Constructive and Operational Definitions

Before a concept or construct can be measured, it must be defined. Researchers develop two kinds of definitions:

  1. Theoretical Definitions
  2. Operational Definitions

Theoretical Definitions: Theoretical definitions are basic dictionary definitions. They are frequently called constitutive or conceptual definitions. A theoretical definition gives meaning to the concept or construct under investigation. It should distinguish it from all other concepts or constructs. A theoretical definition assumes both knowledge and acceptance of the theories it depends upon. For example, a theoretical definition for the concept "customer satisfaction" is often defined as the degree to which a customer's experience with a product or service conforms to his or her expectations and the ideal experience.

Operational Definitions: Operational definitions define an object, event, variable, concept, or construct in terms of the specific processes, tests, and measurements used to determine its presence or quantity. Operational definitions transform theoretical definitions into observable events. This is because an operational definition states which characteristics will be measured in the assignment of a value to the concept or construct under study. Operational definitions form the basis for the research questions, hypotheses, and the theories associated with the research. If a researcher is concerned about levels of brand satisfaction, the researcher could ask customers to rate their experiences with this brand and competitive brands on a five-point scale: Very Satisfied, Satisfied, Neutral, Dissatisfied, and Very Dissatisfied.

Independent and Dependent Variables: With the exception of descriptive studies, all research must have at least two variables: An independent or predictor variable on one hand and a dependent or response variable on the other.

Independent Variable: An independent variable is the input into a process that influences the dependent variable.

Dependent Variable: The dependent variable is the output associated with the independent variable. It is called the dependent variable because it "depends" on or "responds" to other variables. The dependent variable is the result you want to achieve. In marketing, for example, the desired result might be sales revenue.

Let's say we are studying the impact of advertising spending on the sales revenue of 20 product categories. In our study, advertising spending is the independent variable that predicts sales revenue, the dependent or response variable.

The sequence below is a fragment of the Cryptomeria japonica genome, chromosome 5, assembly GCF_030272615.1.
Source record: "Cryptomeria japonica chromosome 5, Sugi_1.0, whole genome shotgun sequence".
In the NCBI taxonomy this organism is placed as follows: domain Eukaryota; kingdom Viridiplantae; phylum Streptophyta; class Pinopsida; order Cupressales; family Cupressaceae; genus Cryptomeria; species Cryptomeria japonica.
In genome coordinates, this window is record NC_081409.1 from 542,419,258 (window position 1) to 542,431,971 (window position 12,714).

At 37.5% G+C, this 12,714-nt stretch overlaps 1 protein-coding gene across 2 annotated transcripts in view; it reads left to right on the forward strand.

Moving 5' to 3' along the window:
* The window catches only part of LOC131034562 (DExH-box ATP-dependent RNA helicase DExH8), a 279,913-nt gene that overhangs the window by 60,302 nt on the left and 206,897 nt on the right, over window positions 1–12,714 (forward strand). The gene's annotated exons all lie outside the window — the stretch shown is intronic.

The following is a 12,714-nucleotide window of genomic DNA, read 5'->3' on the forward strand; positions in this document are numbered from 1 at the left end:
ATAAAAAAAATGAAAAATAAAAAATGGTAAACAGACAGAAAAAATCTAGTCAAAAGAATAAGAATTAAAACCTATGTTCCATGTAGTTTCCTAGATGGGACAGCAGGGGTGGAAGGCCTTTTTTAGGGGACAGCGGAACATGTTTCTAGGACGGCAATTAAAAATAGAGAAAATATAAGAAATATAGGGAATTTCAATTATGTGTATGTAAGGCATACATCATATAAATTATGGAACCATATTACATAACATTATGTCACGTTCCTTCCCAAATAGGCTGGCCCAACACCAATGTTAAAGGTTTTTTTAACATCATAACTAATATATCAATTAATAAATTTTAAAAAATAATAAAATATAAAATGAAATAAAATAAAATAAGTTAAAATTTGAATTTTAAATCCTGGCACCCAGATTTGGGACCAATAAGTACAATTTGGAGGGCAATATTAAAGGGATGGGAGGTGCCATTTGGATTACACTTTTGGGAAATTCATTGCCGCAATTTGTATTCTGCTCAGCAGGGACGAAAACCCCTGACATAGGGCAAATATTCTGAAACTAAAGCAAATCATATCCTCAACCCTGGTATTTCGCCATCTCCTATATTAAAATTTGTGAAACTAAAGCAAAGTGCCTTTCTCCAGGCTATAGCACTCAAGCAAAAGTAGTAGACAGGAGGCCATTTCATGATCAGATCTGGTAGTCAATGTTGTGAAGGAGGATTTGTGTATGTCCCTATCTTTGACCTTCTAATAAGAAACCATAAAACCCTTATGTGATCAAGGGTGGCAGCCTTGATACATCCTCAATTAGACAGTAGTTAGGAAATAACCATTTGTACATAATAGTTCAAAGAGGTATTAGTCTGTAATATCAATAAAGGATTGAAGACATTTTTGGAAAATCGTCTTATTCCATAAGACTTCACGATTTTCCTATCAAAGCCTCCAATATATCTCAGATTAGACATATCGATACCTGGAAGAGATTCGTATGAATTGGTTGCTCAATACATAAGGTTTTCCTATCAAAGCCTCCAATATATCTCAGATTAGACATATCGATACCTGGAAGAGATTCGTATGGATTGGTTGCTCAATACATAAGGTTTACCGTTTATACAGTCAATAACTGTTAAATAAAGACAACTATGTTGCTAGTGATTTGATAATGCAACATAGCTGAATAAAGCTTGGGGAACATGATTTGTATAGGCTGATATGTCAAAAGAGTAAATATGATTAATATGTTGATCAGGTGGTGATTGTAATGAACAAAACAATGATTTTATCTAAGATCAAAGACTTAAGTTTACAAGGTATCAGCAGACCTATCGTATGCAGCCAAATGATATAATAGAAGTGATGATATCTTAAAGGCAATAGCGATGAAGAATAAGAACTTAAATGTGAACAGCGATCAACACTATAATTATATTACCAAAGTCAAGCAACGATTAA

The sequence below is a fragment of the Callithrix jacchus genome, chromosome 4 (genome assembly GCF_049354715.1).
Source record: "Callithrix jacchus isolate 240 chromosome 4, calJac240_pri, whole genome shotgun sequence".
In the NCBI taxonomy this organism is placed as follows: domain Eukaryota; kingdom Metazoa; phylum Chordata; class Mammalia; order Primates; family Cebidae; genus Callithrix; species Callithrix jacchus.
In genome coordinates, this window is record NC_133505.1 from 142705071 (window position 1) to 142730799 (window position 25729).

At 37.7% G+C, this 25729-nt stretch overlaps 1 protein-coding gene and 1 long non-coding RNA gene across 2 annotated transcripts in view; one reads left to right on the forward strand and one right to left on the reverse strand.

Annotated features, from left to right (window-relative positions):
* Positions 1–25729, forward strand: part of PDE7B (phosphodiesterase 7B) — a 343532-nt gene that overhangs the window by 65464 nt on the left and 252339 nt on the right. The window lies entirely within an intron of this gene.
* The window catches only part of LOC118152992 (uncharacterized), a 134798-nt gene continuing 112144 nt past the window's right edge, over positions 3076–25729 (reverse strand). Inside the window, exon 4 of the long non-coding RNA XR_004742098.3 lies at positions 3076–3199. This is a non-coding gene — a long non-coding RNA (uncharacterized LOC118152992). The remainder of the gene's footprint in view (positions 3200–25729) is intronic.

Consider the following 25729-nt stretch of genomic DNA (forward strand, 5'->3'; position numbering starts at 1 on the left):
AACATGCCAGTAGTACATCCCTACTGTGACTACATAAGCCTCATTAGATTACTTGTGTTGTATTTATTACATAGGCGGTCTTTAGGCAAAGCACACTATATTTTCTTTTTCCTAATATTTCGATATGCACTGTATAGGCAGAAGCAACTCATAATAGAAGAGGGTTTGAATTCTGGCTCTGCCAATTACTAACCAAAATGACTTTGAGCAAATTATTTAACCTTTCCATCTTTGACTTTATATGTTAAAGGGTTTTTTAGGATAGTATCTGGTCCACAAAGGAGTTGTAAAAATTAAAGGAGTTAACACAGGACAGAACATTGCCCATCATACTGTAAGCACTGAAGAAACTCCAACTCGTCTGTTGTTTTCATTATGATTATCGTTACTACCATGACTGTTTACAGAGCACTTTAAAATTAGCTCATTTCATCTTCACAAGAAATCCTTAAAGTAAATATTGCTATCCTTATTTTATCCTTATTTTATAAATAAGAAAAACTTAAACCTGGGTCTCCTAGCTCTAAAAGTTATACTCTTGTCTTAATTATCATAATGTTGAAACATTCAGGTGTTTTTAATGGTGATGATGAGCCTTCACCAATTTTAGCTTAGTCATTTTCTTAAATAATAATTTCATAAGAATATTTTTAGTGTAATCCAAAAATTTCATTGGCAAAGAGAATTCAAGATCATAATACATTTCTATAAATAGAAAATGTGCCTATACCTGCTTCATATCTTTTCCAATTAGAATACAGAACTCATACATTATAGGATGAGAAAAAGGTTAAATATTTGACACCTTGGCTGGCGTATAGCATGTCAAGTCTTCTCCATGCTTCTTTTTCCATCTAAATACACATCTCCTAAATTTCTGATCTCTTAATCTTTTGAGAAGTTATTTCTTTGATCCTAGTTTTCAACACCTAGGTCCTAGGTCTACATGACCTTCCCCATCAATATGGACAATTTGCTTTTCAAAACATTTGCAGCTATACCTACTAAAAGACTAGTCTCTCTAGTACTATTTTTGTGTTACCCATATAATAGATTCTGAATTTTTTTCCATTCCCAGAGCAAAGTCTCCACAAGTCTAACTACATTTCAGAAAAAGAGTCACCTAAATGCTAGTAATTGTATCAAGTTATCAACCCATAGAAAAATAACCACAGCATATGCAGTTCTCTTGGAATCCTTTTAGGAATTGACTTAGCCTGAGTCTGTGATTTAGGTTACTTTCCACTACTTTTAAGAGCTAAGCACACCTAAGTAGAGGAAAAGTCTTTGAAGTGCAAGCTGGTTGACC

In any study there must be at least one independent variable. Typically there is more than one independent variable. Independent variables are associated with changes in the dependent variable. In the example where sales revenue is the dependent variable, the independent variables could include each of the marketing mix strategies (including advertising spending) in addition to competitive brand activity and the state of the economy.

Discreet and Continuous Variables: We can classify a variable as either discreet or continuous. A discrete variable takes one of a series of finite values. A continuous variable can take an infinite number of values on a scale.

A discreet scale is used to classify variables. Here are some examples of a discreet scale.

Are you a full-time student? Yes or No.

Do you agree with the president's policy on immigration? Yes, No, or No Opinion.

A continuous scale measures intensity of a concept. Value can be assigned using an infinite number of values anywhere along a scale. Your weight is a continuous variable. While you might say that you weight 135 pounds. But, your weight fluctuates throughout the day. There are an infinite number of measures between 134 and 136 pounds as you can divide the difference between 134 and 136 pounds into infinititely smaller units.

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